Jul 27, 2017 rated it liked it
I would have given this book a 4 or 5 star rating, as the story was enthralling, inportant, and moving and the characters were so real and captivating, however there was too much sexuality for my personal liking, hence 3 stars. I get that the sexuality was an important componant and and that the whole point was that Fathi was fighting the roar of a dictatorship with love, but I still really didn't enjoy reading the sexual parts.
Joris
Aug 17, 2019 rated it liked it
Shelves: ٱلعربية, war
Cliché story about an intellectual writer who tries to keep a clean consciousness by avoiding helping the dictatorship that plagues his country. Despite his efforts he gets sucked into the bureaucracy of the state apparatus. Think Orwell + Kafka but without the brilliance or originality.
Meki
Dec 23, 2018 rated it really liked it
A writer in an autocratic regime (Syria before the war) ponders over the Catch-22 situation he finds himself in... His sharp observations echo in the current day politics of India and the US too...
Christine
Sep 30, 2017 rated it liked it
Shelves: middle-east
The English translation of „The silence and the roar“ was published at the beginning of the Syrian civil war - I think the Arabic original was published some years earlier - and therefore it you will find no hints to its events. Nevertheless, the day in the life of the protagonist - Fathi Sheen - shows one of its causes: the irrational cult of a psychopathic leader. For the Western reader this leader cult seems exaggerated, insane and impossible to be true. I thought of it as a highly satirical ...more
Tom
Jan 08, 2013 rated it it was amazing  ·  review of another edition
A Syrian "1984." Think of Egypt's Albert Cossery so frustrated by his government's corruption and the peoples' complicity in it that the humor he usual deploys to deflate it is almost gone, because his good-natured nihilism has been replaced by a desperate desire for change. Sirees's depiction of crowd scenes--the noise (always the noise), chaos, and violence--and a hospital's hallways after the day's marches (in *favor* of "the Leader")--filled with the stench of rapidly-decomposing corpses and ...more
Debbie Kinsey
This novella takes place over one 24-hour period of the life of Fathi, a writer in Syria who is considered a traitor for his views on the regime and so is no longer allowed to write. It’s about how a dictator must be adored, and how the hysterical crowds and the dictatorship feed into each other. It’s about what it’s like, and how, to be standing on the outside of that, and if it’s possible to stay on the outside. You can really feel the oppressive heat, mirroring the inescapable oppression of ...more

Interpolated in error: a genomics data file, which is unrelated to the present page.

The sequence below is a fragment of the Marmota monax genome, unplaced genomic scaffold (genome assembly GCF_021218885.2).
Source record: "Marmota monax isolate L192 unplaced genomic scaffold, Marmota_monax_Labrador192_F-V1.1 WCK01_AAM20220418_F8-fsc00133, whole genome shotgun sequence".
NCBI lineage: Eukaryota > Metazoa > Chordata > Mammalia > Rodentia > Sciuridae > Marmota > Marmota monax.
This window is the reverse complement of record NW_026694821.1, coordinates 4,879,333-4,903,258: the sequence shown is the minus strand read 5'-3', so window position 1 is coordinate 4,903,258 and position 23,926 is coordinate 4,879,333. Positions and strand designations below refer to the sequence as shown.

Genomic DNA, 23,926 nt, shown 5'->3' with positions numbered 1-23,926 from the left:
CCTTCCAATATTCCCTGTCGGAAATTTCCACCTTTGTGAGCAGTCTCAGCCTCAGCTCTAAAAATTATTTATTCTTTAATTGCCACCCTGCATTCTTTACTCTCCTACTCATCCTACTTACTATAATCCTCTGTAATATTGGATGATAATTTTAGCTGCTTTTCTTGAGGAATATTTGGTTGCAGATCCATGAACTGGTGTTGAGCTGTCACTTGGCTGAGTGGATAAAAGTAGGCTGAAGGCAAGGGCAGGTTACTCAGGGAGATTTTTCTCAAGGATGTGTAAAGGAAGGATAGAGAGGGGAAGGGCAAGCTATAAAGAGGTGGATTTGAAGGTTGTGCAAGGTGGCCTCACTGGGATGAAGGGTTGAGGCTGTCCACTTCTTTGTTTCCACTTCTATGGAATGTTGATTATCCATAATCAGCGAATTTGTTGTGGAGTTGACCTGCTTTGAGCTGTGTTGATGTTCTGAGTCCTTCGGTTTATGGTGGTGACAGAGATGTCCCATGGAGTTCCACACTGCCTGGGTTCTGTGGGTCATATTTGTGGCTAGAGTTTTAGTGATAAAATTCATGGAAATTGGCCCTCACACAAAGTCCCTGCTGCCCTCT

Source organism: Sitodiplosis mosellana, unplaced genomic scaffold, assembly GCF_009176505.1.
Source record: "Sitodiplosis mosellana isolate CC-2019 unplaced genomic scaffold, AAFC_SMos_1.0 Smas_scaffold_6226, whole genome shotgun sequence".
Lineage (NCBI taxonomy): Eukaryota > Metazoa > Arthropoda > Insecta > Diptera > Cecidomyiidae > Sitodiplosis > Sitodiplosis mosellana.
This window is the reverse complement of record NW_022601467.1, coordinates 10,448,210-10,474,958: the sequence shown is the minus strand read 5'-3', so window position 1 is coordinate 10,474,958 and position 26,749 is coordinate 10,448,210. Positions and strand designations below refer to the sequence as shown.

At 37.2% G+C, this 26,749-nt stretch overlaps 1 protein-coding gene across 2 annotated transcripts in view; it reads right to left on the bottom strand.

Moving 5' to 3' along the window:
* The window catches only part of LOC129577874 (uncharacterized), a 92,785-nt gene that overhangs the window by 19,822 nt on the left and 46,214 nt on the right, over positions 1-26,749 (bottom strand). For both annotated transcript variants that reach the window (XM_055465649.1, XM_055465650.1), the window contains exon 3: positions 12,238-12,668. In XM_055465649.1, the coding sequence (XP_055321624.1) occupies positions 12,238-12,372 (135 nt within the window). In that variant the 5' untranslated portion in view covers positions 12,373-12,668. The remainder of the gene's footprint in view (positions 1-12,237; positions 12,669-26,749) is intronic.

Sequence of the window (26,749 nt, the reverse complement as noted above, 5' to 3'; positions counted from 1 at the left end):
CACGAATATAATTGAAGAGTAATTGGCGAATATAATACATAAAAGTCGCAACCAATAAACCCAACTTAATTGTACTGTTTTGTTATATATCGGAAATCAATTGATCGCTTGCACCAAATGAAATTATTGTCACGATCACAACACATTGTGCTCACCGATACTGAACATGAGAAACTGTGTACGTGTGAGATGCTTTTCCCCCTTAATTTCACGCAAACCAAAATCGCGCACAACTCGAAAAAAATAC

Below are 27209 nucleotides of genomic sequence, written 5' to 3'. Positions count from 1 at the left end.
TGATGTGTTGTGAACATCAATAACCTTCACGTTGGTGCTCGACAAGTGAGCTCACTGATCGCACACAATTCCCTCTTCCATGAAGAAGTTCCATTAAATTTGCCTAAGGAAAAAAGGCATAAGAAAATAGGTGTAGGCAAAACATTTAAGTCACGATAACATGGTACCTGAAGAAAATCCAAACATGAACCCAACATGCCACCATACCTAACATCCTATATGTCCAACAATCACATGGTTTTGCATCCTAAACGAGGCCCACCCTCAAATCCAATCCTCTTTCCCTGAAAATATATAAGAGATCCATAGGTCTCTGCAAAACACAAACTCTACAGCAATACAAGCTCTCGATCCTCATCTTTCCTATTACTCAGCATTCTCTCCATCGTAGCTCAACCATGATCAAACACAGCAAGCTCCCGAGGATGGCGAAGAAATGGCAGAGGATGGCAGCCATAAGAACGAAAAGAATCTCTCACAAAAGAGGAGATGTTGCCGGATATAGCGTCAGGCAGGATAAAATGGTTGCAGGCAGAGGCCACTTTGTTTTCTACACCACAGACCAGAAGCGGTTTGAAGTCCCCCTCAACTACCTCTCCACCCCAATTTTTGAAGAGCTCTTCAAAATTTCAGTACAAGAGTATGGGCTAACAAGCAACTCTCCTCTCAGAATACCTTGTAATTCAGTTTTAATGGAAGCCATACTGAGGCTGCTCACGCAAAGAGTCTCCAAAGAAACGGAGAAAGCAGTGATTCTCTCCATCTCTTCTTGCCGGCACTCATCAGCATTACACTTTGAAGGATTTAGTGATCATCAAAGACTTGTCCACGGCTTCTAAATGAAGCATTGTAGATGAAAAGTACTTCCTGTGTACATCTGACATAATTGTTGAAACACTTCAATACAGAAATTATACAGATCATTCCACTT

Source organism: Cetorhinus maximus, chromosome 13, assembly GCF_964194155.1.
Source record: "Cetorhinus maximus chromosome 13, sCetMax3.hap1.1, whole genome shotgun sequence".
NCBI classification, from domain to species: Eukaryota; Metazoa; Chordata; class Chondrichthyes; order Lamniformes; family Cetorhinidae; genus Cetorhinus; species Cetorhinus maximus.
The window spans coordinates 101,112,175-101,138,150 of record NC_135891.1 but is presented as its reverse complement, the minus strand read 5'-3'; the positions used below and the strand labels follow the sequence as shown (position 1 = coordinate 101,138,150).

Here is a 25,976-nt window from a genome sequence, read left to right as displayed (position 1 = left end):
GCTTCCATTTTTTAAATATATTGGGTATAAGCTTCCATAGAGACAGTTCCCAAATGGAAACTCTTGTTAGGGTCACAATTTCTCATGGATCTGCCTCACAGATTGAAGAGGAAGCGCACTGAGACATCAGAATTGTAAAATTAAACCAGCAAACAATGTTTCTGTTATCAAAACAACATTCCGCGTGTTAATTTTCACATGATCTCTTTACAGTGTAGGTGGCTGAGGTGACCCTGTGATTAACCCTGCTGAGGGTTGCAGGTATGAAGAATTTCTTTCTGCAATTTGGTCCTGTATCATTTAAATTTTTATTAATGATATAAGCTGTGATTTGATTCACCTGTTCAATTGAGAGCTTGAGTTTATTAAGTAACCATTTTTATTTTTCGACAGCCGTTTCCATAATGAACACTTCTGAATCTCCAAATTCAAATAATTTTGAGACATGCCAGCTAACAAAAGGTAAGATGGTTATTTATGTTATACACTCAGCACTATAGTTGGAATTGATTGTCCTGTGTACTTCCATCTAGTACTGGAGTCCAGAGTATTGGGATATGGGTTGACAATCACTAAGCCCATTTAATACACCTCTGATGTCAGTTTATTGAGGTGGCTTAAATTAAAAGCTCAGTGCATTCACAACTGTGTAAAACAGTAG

Ted Graham
Mar 27, 2013 rated it it was amazing
Quite simply, this book was brilliant. I picked it up on Wednesday and finished it this morning (it's Friday). It's riveting and insightful and the prose is often breathtaking. Reminiscent of Naguib Mahfouz's Cairo Trilogy, the story of Fathi Sheen is a peek inside the horror that is modern Syria. The main character struggles with the roar of the regime and longs for the simple silence of being happy. The story covers barely more than a day, but the simple hurdles that the characters must get ...more
John Pappas
Nov 16, 2014 rated it really liked it
The story of a few days in the life of a writer struggling to exist in an unnamed despotic regime. The simple limpidity of the prose belies the staggering compassionate and courageous acts of the protagonist as he attempts to live, live and work in a country that seems to do nothing but celebrate the reign and accomplishments of the Leader. A political allegory not only applicable to the author's homeland of Syria, this study of the individual's fight to remain separate from the deafening and ...more
Kaela
Aug 11, 2013 rated it it was amazing
Loved this book, finished it in a day! I felt a connection to the main character as a person I would get along with and would be friends with. Its a day in the life of Fathi a man who refuses to follow the "roar" of an oppressive and terrible dictator. He is determined to hold his ground and his beliefs as he struggles to maintain the silence during the day. The author is a Syrian writer who escaped and oppressive government. Even though a country or leader isn't named, he makes the story very ...more
س
Dec 17, 2012 rated it liked it  ·  review of another edition
Interesting novella, especially in light of what's happening in Syria. Loved the author's characterisation of the "roar" though I feel he could have done more with the "silence" angle. Still, a lovely book.
Barnaby Thieme